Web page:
In this era of social media, sexism, and Syrian refugees, Macron's victory is refreshing—a sign of the changing times. His political stance and unbiased outlook support justice for the so-called "least" in society—the poor, the female, and the immigrants. Much like the win of Canadian Prime Minister Justin Trudeau, whose social advocacies have received praise and support, Macron's victory is living proof that despite all the misogynistic and racist flak we often receive online, much of the world still believes in the greater good of equality for all.
In this era of social media, sexism, and Syrian refugees, Macron's victory is refreshing—a sign of the changing times. His political stance and unbiased outlook support justice for the so-called "least" in society—the poor, the female, and the immigrants.
Furthermore, Macron isn't willing to repeat the mistakes other world leaders have made before him, vowing in his acceptance speech, "I will work with determination and with due respect for everyone, because through work, school and culture, we will build a better future." Macron has promised to start anew for the fate of tomorrow, in a way that respects all types of people, and in a manner that can create a positive impact on the whole world. And that way of thinking is just the kind of light our generation needs to save itself from darkness.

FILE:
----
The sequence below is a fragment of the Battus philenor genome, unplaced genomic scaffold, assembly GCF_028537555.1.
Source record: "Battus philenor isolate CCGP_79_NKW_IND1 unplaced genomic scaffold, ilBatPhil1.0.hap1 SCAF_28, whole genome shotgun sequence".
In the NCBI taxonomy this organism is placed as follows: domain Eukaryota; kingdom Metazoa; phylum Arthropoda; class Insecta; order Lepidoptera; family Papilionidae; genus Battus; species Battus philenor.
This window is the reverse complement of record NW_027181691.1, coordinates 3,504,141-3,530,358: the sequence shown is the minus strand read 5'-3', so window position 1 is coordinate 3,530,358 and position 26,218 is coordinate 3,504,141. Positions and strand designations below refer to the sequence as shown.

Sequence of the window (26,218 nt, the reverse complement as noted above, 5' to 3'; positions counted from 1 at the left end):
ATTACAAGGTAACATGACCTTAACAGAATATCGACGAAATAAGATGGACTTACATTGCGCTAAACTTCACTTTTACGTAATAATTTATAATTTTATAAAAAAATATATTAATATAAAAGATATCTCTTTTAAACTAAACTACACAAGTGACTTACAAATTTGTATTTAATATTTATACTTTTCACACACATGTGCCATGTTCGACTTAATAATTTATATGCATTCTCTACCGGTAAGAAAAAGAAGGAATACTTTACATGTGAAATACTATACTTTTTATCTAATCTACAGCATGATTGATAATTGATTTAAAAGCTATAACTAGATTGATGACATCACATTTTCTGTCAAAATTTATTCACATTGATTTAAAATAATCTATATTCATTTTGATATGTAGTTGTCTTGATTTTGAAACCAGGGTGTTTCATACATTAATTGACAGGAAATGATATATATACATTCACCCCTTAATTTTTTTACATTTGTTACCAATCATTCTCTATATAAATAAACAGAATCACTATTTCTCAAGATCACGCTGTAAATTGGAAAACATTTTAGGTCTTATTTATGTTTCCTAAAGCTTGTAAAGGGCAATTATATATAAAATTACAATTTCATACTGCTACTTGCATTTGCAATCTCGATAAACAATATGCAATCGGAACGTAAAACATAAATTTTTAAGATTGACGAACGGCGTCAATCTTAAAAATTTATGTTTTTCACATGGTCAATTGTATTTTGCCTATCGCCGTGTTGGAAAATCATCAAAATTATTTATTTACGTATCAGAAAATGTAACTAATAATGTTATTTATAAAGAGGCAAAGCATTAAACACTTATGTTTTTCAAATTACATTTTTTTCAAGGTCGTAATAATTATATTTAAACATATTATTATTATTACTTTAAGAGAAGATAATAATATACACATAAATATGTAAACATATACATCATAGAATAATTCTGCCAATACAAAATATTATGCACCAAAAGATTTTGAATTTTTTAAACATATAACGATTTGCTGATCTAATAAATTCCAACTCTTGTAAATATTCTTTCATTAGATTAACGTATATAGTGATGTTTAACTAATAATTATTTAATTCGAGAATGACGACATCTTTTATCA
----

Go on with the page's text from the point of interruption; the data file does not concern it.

"I will work with determination and with due respect for everyone, because through work, school and culture, we will build a better future." —Emmanuel MacronADVERTISEMENT - CONTINUE READING BELOW
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these sheets that exactly remind me of how I gushed in between my pillow and space you filled in the longing of my burned sorrow put smile to my sober face just like how a three year old receive her lollipop
i searched you everywhere and here you are laying down beside me in my imagination the walls that our screens built a boundary and an obvious message that says i can never have you because you wear clerical shirt and obviously you loved someone else before me
oh god, do I really want this forbidden love? that only exist in my imagination? that only exist through my words? would you, meine liebling, notice me and my art one second? because I am dying to say I love you.
A Simple Learner Who's a Great Pretender
Maybe I'm just a learner, not a weirdo. A learner that knows how to listen and pretend. A simple learner who's a great pretender. Pretending to be slightly dumb enough not to be judged and criticized by those who do not appreciate my existence. We surround ourselves with people who's levels are either beyond or below our intellectual behavior, because as for reality, people may use you either for their success or your downfall. Since then, people tend to judge someone who has an intellect with things they shouldn't be. Making them a criticizer, and most of all, calling them weird.
Honestly, I'm one of this "weirdo" who actually loves to learn things, and for the record, I'm bullied and stressed out for making myself not to learn more and go with the flow to dumbness I had. Have you ever feel being assigned to some task where you know every process to make it easier and faster to finish but turns out to hesitate to voice out because some of your mates put themselves in charge. There are times where I know what to do, what to say, or how to react, but kept myself silent and pretend not to know anything that may help us. Maybe it's a good thing to just go with their ideas and learn from their perspectives, but sometimes you can't control it and says something, and once again called to be a weirdo and let you finish the work by yourself.